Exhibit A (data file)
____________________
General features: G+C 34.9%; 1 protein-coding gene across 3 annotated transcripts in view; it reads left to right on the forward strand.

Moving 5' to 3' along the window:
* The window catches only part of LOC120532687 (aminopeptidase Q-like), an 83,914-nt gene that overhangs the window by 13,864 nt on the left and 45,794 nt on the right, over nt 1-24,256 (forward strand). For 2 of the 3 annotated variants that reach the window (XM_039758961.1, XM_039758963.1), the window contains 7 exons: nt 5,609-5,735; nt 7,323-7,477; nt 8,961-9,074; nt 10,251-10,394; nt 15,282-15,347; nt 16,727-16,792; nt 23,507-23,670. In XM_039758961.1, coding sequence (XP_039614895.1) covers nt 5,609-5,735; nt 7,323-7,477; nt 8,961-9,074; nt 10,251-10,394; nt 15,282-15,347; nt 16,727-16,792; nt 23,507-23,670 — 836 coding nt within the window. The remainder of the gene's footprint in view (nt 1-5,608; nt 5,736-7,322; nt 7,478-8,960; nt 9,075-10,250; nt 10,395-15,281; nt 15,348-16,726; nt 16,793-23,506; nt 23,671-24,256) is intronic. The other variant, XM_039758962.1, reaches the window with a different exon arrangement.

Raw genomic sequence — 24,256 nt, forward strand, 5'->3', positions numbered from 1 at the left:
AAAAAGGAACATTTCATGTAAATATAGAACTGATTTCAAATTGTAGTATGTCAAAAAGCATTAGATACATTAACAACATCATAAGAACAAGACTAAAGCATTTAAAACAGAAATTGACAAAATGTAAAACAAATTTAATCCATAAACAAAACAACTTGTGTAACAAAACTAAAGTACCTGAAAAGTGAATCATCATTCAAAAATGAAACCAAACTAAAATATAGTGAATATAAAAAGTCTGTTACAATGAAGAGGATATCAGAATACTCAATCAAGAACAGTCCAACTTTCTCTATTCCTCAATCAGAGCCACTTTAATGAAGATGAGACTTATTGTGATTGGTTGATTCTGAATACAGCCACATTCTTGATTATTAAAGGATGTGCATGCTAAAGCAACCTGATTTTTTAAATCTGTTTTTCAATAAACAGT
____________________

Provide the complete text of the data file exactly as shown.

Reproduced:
General features: G+C 34.9%; 1 protein-coding gene across 3 annotated transcripts in view; it reads left to right on the forward strand.

Moving 5' to 3' along the window:
* The window catches only part of LOC120532687 (aminopeptidase Q-like), an 83,914-nt gene that overhangs the window by 13,864 nt on the left and 45,794 nt on the right, over nt 1-24,256 (forward strand). For 2 of the 3 annotated variants that reach the window (XM_039758961.1, XM_039758963.1), the window contains 7 exons: nt 5,609-5,735; nt 7,323-7,477; nt 8,961-9,074; nt 10,251-10,394; nt 15,282-15,347; nt 16,727-16,792; nt 23,507-23,670. In XM_039758961.1, coding sequence (XP_039614895.1) covers nt 5,609-5,735; nt 7,323-7,477; nt 8,961-9,074; nt 10,251-10,394; nt 15,282-15,347; nt 16,727-16,792; nt 23,507-23,670 — 836 coding nt within the window. The remainder of the gene's footprint in view (nt 1-5,608; nt 5,736-7,322; nt 7,478-8,960; nt 9,075-10,250; nt 10,395-15,281; nt 15,348-16,726; nt 16,793-23,506; nt 23,671-24,256) is intronic. The other variant, XM_039758962.1, reaches the window with a different exon arrangement.

Raw genomic sequence — 24,256 nt, forward strand, 5'->3', positions numbered from 1 at the left:
AAAAAGGAACATTTCATGTAAATATAGAACTGATTTCAAATTGTAGTATGTCAAAAAGCATTAGATACATTAACAACATCATAAGAACAAGACTAAAGCATTTAAAACAGAAATTGACAAAATGTAAAACAAATTTAATCCATAAACAAAACAACTTGTGTAACAAAACTAAAGTACCTGAAAAGTGAATCATCATTCAAAAATGAAACCAAACTAAAATATAGTGAATATAAAAAGTCTGTTACAATGAAGAGGATATCAGAATACTCAATCAAGAACAGTCCAACTTTCTCTATTCCTCAATCAGAGCCACTTTAATGAAGATGAGACTTATTGTGATTGGTTGATTCTGAATACAGCCACATTCTTGATTATTAAAGGATGTGCATGCTAAAGCAACCTGATTTTTTAAATCTGTTTTTCAATAAACAGT